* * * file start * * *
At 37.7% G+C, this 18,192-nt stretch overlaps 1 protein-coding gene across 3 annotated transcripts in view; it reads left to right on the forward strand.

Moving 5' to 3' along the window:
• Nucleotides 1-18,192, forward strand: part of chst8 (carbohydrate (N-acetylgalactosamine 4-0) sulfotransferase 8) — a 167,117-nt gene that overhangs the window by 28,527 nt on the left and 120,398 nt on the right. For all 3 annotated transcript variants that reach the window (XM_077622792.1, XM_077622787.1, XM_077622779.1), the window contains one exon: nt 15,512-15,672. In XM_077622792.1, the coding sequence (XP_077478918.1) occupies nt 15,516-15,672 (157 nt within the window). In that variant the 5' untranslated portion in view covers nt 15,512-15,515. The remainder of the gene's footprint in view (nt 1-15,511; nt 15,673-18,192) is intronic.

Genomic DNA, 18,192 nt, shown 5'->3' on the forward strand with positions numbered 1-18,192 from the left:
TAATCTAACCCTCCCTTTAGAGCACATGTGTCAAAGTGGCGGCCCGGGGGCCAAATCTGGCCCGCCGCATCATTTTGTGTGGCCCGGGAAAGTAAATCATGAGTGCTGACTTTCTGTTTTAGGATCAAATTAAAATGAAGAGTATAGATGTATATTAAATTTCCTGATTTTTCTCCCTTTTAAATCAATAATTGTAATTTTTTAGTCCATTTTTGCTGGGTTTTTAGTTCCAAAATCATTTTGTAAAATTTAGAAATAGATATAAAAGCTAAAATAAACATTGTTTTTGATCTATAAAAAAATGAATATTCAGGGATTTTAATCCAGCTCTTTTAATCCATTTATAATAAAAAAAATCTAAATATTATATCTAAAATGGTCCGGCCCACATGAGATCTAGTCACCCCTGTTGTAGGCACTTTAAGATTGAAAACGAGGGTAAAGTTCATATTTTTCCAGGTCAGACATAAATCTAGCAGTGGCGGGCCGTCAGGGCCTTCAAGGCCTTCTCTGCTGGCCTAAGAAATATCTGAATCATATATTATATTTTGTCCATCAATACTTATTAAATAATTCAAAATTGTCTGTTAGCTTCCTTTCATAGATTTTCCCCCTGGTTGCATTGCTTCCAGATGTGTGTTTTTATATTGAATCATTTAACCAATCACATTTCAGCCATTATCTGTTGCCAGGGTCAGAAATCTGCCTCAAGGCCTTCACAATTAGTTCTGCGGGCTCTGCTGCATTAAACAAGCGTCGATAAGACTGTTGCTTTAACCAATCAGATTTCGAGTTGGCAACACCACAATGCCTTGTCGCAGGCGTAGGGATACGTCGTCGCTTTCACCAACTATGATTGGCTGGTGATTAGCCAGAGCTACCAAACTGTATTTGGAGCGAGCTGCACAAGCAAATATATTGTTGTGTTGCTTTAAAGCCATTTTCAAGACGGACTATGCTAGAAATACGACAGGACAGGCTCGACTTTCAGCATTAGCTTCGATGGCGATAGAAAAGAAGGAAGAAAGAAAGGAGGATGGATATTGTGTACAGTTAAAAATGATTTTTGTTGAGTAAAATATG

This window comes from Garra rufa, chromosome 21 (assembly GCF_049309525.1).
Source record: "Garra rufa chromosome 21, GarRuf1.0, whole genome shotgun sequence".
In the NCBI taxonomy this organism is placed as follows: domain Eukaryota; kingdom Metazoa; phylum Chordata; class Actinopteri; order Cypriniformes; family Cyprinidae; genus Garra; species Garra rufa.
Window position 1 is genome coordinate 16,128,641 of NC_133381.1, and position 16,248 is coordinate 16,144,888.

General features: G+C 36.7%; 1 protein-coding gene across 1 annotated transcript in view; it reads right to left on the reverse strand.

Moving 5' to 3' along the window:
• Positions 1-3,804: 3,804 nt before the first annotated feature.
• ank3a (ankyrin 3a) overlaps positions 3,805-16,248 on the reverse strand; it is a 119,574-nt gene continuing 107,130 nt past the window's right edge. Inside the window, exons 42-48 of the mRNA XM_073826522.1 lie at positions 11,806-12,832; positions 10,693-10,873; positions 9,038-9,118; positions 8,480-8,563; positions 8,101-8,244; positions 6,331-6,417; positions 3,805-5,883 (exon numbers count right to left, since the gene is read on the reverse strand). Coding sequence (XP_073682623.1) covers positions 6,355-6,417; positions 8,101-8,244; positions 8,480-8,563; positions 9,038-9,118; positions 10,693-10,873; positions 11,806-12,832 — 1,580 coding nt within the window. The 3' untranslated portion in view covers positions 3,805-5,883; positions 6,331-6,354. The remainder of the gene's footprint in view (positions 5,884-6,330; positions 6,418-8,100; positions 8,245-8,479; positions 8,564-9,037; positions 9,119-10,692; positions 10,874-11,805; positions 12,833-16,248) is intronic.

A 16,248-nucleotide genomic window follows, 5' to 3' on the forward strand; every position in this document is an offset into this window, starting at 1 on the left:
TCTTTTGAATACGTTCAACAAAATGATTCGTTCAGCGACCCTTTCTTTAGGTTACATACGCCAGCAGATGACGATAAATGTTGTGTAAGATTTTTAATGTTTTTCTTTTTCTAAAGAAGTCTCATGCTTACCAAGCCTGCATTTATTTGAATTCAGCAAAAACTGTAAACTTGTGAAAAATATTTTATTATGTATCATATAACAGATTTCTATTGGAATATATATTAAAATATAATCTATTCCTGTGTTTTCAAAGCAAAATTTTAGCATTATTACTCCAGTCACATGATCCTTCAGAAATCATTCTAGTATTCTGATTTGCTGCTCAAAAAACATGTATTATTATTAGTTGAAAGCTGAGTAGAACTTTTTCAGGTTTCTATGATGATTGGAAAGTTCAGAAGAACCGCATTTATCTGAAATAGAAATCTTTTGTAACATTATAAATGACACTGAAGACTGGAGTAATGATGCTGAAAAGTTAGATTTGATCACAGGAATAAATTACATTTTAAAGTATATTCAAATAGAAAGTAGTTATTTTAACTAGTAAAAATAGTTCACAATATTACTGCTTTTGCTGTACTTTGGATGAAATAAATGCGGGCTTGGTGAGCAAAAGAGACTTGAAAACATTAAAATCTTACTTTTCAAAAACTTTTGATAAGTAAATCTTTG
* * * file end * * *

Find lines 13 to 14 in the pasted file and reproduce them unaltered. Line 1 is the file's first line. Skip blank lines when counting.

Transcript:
• ank3a (ankyrin 3a) overlaps positions 3,805-16,248 on the reverse strand; it is a 119,574-nt gene continuing 107,130 nt past the window's right edge. Inside the window, exons 42-48 of the mRNA XM_073826522.1 lie at positions 11,806-12,832; positions 10,693-10,873; positions 9,038-9,118; positions 8,480-8,563; positions 8,101-8,244; positions 6,331-6,417; positions 3,805-5,883 (exon numbers count right to left, since the gene is read on the reverse strand). Coding sequence (XP_073682623.1) covers positions 6,355-6,417; positions 8,101-8,244; positions 8,480-8,563; positions 9,038-9,118; positions 10,693-10,873; positions 11,806-12,832 — 1,580 coding nt within the window. The 3' untranslated portion in view covers positions 3,805-5,883; positions 6,331-6,354. The remainder of the gene's footprint in view (positions 5,884-6,330; positions 6,418-8,100; positions 8,245-8,479; positions 8,564-9,037; positions 9,119-10,692; positions 10,874-11,805; positions 12,833-16,248) is intronic.

A 16,248-nucleotide genomic window follows, 5' to 3' on the forward strand; every position in this document is an offset into this window, starting at 1 on the left: